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  Pocketful of Miracles Concluding Capracorn
Year: 1961
Director: Frank Capra
Stars: Glenn Ford, Bette Davis, Hope Lange, Arthur O'Connell, Peter Falk, Thomas Mitchell, Edward Everett Horton, Mickey Shaughnessy, David Brian, Sheldon Leonard, Peter Mann, Ann-Margret, Barton MacLane, John Litel, Jerome Cowan, Jack Elam, Mike Mazurki
Genre: Comedy, DramaBuy from Amazon
Rating:  5 (from 1 vote)
Review: Apple Annie (Bette Davis) makes her living as a street vendor, walking up and down the highways and byways of New York City hawking her shiny red apples to all who will pay for one, and corralling a selection of similarly destitute sellers. With the money she makes, she has spent what's available on sending to her daughter (Ann-Margret) who is in Spain, and enjoying the kind of education Annie never had for herself, completely unaware that her mother is on such a low income. Local gangster Dave the Dude (Glenn Ford) looks after Annie, however, because he believes her wares to be the source of good fortune for his business interests - but even he doesn't expect what happens next.

The movie that convinced legendary director Frank Capra to retire, Pocketful of Miracles was a remake of his own nineteen-thirties Damon Runyon adaptation, Lady for a Day. That had been a big hit in its decade, but for some reason best known to himself, Capra thought it was worth returning to the well and spent years trying to get his redo off the ground, perhaps seeing how big a hit Guys and Dolls had been in the mid-fifties. As it was, the production was a nightmare, largely because despite the affection between their characters, Davis and Ford could not stand one another and had frequent yelling matches on the set which Capra was at a loss to know how to handle properly.

Not helping was that Ford was a producer on the movie, a stipulation of getting it made (Capra was reluctant, but pretty much forced into this arrangement), and had insisted his girlfriend Hope Lange be given a prominent role, so she played Dave's moll in scenes that did little to advance the plot, but certainly expanded the running time. Eventually, from the original's hour and a half or so, featuring Dave assisting Annie in a subterfuge to spare her blushes when her daughter arrives, this remake had become almost two hours and twenty minutes long, which for a lighthearted trifle with gentle, heartwarming elements was far too elephantine to do anything but trample the sweetness until it was left tasting like an overdose of saccharine, not the effect Capra had wanted at all.

The critics of the time were not kind, and treated the man like a relic of a prehistoric age, unsuited to the daring new landscape of the sixties; audiences agreed, preferring to watch his efforts on television, back when he was "good". Capra's dismay at how the project was going was noticeable in the film itself, as over and over scenes went on too long and were badly laboured, as if he was trying to keep them going for as far as possible to see if he could capture some of the old magic by sheer perseverance. He had assembled an impressive cast of character actors and well-known faces (even if you could not put names to them) to act out the Runyon humour, yet the director's ability was being damaged by the massive stress he was subjected to, and you could almost feel the desperation and dismay at the mess he had gotten into.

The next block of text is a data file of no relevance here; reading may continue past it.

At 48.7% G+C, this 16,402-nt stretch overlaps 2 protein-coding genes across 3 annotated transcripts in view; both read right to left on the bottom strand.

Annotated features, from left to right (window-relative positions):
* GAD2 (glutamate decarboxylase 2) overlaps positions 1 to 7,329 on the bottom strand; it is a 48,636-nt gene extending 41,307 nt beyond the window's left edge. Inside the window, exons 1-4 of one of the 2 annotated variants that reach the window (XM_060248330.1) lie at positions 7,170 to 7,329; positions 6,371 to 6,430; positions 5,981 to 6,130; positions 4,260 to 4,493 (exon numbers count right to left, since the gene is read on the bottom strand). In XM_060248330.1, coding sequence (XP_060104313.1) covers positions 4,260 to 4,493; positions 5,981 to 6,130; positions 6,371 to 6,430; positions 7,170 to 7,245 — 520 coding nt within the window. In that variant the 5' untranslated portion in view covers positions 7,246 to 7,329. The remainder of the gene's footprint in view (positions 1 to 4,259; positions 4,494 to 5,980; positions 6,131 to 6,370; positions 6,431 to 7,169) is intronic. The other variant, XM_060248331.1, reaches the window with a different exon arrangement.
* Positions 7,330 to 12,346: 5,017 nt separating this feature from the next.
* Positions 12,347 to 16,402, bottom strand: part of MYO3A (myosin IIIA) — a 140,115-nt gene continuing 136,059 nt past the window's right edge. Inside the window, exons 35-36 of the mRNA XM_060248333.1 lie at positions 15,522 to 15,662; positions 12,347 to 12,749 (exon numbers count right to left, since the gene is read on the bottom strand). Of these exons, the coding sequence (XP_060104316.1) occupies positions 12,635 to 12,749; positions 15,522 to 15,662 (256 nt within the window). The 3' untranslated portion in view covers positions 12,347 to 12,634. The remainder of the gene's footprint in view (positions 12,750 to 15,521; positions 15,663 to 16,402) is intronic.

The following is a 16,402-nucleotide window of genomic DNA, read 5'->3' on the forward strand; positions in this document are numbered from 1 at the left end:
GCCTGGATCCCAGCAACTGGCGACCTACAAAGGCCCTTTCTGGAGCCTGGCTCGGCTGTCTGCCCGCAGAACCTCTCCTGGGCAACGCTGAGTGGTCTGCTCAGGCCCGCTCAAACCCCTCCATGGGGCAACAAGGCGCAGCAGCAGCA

Capra's career had arguably taken a hit when he was accused of Communist sympathies thanks to his "common man" themes, though ironically he was a staunch conservative who had supported Benito Mussolini back in the thirties, and sold out his left-leaning colleagues by naming names behind closed doors. But there were more problems here than a talent who was making poor decisions, as Davis was a strange, unsympathetic choice to play a twinkly-eyed old lady, with her makeup as Annie making her look like one of her horror roles that she would move into after Whatever Happened to Baby Jane revived her career in a way this definitely did not. Ford was not really best suited to comedy, as his steadfast characteristic became somewhat intractable when given gags to deliver. There may have been a car crash quality to this that lends it interest, but as you will find out if you give it a try, it's not entirely a dead loss, for instance Peter Falk as Dave's righthand man was tailor made for Runyon, and you don't cast this rogue's gallery of actors without at least them wresting something entertaining from the material, even if simply by their presence. Music by Walter Scharf.

[The BFI release this on Blu-ray with the following features:

Presented in High Definition
Audio commentary by Jim Hemphill (2020)
A Pocketful of Archive Shorts: a tangential dive into archive film, exploring some of the themes and iconography of Pocketful of Miracles featuring Street Scene - Men with Cart (1898, 1min); Beggar's Deceit (1900, 1 min); Cunard Mail Steamer Lucania Leaving for America (extract) (1901, 3 mins); American Liner 'Lusitania' Entering New York Harbour (1911, 1 min); Fruitlands of Kent (1934, 12 mins); Love on the Wing (1939, 4 mins); I Am a Reporter (1961, 13 mins)
Image gallery
Trailer
***FIRST PRESSING ONLY*** Fully illustrated booklet with new essays by Leigh Singer, Maura Spiegel and Sarah Wood and full film credits.]
Reviewer: Graeme Clark

 

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